Lutfi Ghousheh v. Jefferson Sessions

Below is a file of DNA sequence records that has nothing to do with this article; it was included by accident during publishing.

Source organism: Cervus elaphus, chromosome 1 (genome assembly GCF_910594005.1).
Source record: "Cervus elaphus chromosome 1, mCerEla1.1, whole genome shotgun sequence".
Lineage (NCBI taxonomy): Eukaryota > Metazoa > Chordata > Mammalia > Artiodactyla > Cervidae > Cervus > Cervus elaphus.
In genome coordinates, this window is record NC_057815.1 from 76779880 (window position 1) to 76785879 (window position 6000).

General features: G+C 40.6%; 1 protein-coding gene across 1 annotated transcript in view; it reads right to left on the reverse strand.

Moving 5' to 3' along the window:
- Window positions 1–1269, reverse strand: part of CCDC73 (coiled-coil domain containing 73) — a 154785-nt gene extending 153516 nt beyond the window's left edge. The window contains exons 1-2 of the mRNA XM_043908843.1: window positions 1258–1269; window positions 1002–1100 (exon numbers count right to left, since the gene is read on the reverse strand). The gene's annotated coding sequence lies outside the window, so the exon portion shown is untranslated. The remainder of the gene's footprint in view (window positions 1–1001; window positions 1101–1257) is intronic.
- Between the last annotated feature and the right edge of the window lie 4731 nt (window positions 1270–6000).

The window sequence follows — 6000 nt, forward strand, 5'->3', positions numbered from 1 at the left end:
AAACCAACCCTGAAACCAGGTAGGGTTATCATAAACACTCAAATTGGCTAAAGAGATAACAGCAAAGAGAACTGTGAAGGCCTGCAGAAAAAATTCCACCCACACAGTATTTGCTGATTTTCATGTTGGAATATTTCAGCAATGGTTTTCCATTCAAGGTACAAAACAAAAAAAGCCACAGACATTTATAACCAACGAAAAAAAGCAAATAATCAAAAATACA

NOT FOR PUBLICATION FILED UNITED STATES COURT OF APPEALS APR 13 2018 MOLLY C. DWYER, CLERK U.S. COURT OF APPEALS FOR THE NINTH CIRCUIT LUTFI GHOUSHEH, No. 15-73386 Petitioner, Agency No. A070-064-547 v. MEMORANDUM* JEFFERSON B. SESSIONS III, Attorney General, Respondent. On Petition for Review of an Order of the Board of Immigration Appeals Argued and Submitted March 14, 2018 Submission Deferred March 15, 2018 Resubmitted April 13, 2018 San Francisco, California Before: WATFORD and FRIEDLAND, Circuit Judges, and RAKOFF,** Senior District Judge. Petitioner Lutfi Ghousheh challenges the Board of Immigration Appeals’ (“BIA”) determination that Ghousheh is subject to the “terrorism bar” and is thus * This disposition is not appropriate for publication and is not precedent except as provided by Ninth Circuit Rule 36-3. ** The Honorable Jed S. Rakoff, Senior United States District Judge for the Southern District of New York, sitting by designation. ineligible for cancellation of removal. We grant his petition and remand his case to the agency for further proceedings. An alien who “has received military-type training . . . from or on behalf of any organization that, at the time the training was received, was a terrorist organization” is barred from, among other forms of relief, cancellation of removal. 8 U.S.C. § 1182(a)(3)(B)(i)(VIII); see id. § 1229b(c)(4). As relevant here, “terrorist organization” means “a group of two or more individuals, whether organized or not, which engages in, or has a subgroup which engages in” terrorist activities. Id. § 1182(a)(3)(B)(vi)(III). It is uncontested that, if not for this terrorism bar, Ghousheh would be eligible for, and entitled to, cancellation of removal. In 1982, Ghousheh received three days of military training from the Palestinian Liberation Army in Lebanon (“PLA in Lebanon”). The Immigration Judge (“IJ”) found that, at the time, the PLA in Lebanon was a subgroup of the Palestinian Liberation Organization (“PLO”) and that the PLO was a terrorist organization. The BIA saw no clear error in these findings, and substantial evidence supports both.1 1 As to the former finding, record evidence indicates that in 1982 countries such as Jordan, Iraq, Syria, and Egypt had PLA brigades attached to, and taking orders from, their respective militaries. The same evidence, however, indicates that Lebanon did not. Ghousheh testified that, instead, the PLA in Lebanon was taking at least some of its orders from the PLO. 2 Based on these findings, the BIA concluded that the terrorism bar applied, reasoning that “the PLA [in Lebanon], as part of the PLO, thus was also a terrorist organization,” and so Ghousheh had “received military-type training from a terrorist organization.” This reasoning conflicts with the plain terms of the statute.2 Again, as relevant here the term “terrorist organization” means “a group of two or more individuals, whether organized or not,” which either (1) “engages in” terrorist activities itself, or (2) “has a subgroup which engages” in terrorist activities. Id. § 1182(a)(3)(B)(vi)(III). Although the PLA in Lebanon was clearly “a group of two or more individuals,” nothing in the record suggests ...

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